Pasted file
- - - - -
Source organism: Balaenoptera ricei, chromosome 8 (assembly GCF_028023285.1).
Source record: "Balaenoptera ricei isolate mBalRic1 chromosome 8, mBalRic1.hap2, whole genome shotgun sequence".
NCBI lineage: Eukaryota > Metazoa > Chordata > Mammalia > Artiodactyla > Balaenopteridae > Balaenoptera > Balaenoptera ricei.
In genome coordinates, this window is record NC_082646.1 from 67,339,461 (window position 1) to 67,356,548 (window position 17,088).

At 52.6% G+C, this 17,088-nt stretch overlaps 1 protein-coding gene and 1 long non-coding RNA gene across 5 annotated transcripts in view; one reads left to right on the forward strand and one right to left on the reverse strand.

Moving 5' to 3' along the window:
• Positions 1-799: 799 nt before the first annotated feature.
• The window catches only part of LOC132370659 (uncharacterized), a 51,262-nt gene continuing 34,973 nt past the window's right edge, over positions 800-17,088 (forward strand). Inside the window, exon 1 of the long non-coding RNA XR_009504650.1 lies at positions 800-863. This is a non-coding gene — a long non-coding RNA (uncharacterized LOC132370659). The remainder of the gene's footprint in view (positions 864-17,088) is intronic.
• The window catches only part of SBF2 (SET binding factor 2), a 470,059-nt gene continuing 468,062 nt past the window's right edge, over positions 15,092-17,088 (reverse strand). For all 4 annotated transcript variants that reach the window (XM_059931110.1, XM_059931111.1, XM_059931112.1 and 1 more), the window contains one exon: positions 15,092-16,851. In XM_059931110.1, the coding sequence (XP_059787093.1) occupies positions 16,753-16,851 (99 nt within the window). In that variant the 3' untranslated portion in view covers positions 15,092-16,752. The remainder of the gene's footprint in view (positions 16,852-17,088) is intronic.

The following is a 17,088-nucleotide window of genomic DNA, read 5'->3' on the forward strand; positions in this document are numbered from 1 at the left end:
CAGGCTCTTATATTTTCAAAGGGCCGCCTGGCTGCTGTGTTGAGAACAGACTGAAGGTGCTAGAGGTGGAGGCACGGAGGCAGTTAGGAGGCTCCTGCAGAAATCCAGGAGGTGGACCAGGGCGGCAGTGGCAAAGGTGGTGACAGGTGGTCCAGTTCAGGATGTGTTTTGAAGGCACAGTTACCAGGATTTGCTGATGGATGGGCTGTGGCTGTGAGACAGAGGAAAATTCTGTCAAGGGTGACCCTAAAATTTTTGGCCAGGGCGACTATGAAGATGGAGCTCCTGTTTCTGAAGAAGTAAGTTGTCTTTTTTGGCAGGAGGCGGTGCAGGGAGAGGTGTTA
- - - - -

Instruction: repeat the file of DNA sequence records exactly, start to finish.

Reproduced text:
Source organism: Balaenoptera ricei, chromosome 8 (assembly GCF_028023285.1).
Source record: "Balaenoptera ricei isolate mBalRic1 chromosome 8, mBalRic1.hap2, whole genome shotgun sequence".
NCBI lineage: Eukaryota > Metazoa > Chordata > Mammalia > Artiodactyla > Balaenopteridae > Balaenoptera > Balaenoptera ricei.
In genome coordinates, this window is record NC_082646.1 from 67,339,461 (window position 1) to 67,356,548 (window position 17,088).

At 52.6% G+C, this 17,088-nt stretch overlaps 1 protein-coding gene and 1 long non-coding RNA gene across 5 annotated transcripts in view; one reads left to right on the forward strand and one right to left on the reverse strand.

Moving 5' to 3' along the window:
• Positions 1-799: 799 nt before the first annotated feature.
• The window catches only part of LOC132370659 (uncharacterized), a 51,262-nt gene continuing 34,973 nt past the window's right edge, over positions 800-17,088 (forward strand). Inside the window, exon 1 of the long non-coding RNA XR_009504650.1 lies at positions 800-863. This is a non-coding gene — a long non-coding RNA (uncharacterized LOC132370659). The remainder of the gene's footprint in view (positions 864-17,088) is intronic.
• The window catches only part of SBF2 (SET binding factor 2), a 470,059-nt gene continuing 468,062 nt past the window's right edge, over positions 15,092-17,088 (reverse strand). For all 4 annotated transcript variants that reach the window (XM_059931110.1, XM_059931111.1, XM_059931112.1 and 1 more), the window contains one exon: positions 15,092-16,851. In XM_059931110.1, the coding sequence (XP_059787093.1) occupies positions 16,753-16,851 (99 nt within the window). In that variant the 3' untranslated portion in view covers positions 15,092-16,752. The remainder of the gene's footprint in view (positions 16,852-17,088) is intronic.

The following is a 17,088-nucleotide window of genomic DNA, read 5'->3' on the forward strand; positions in this document are numbered from 1 at the left end:
CAGGCTCTTATATTTTCAAAGGGCCGCCTGGCTGCTGTGTTGAGAACAGACTGAAGGTGCTAGAGGTGGAGGCACGGAGGCAGTTAGGAGGCTCCTGCAGAAATCCAGGAGGTGGACCAGGGCGGCAGTGGCAAAGGTGGTGACAGGTGGTCCAGTTCAGGATGTGTTTTGAAGGCACAGTTACCAGGATTTGCTGATGGATGGGCTGTGGCTGTGAGACAGAGGAAAATTCTGTCAAGGGTGACCCTAAAATTTTTGGCCAGGGCGACTATGAAGATGGAGCTCCTGTTTCTGAAGAAGTAAGTTGTCTTTTTTGGCAGGAGGCGGTGCAGGGAGAGGTGTTA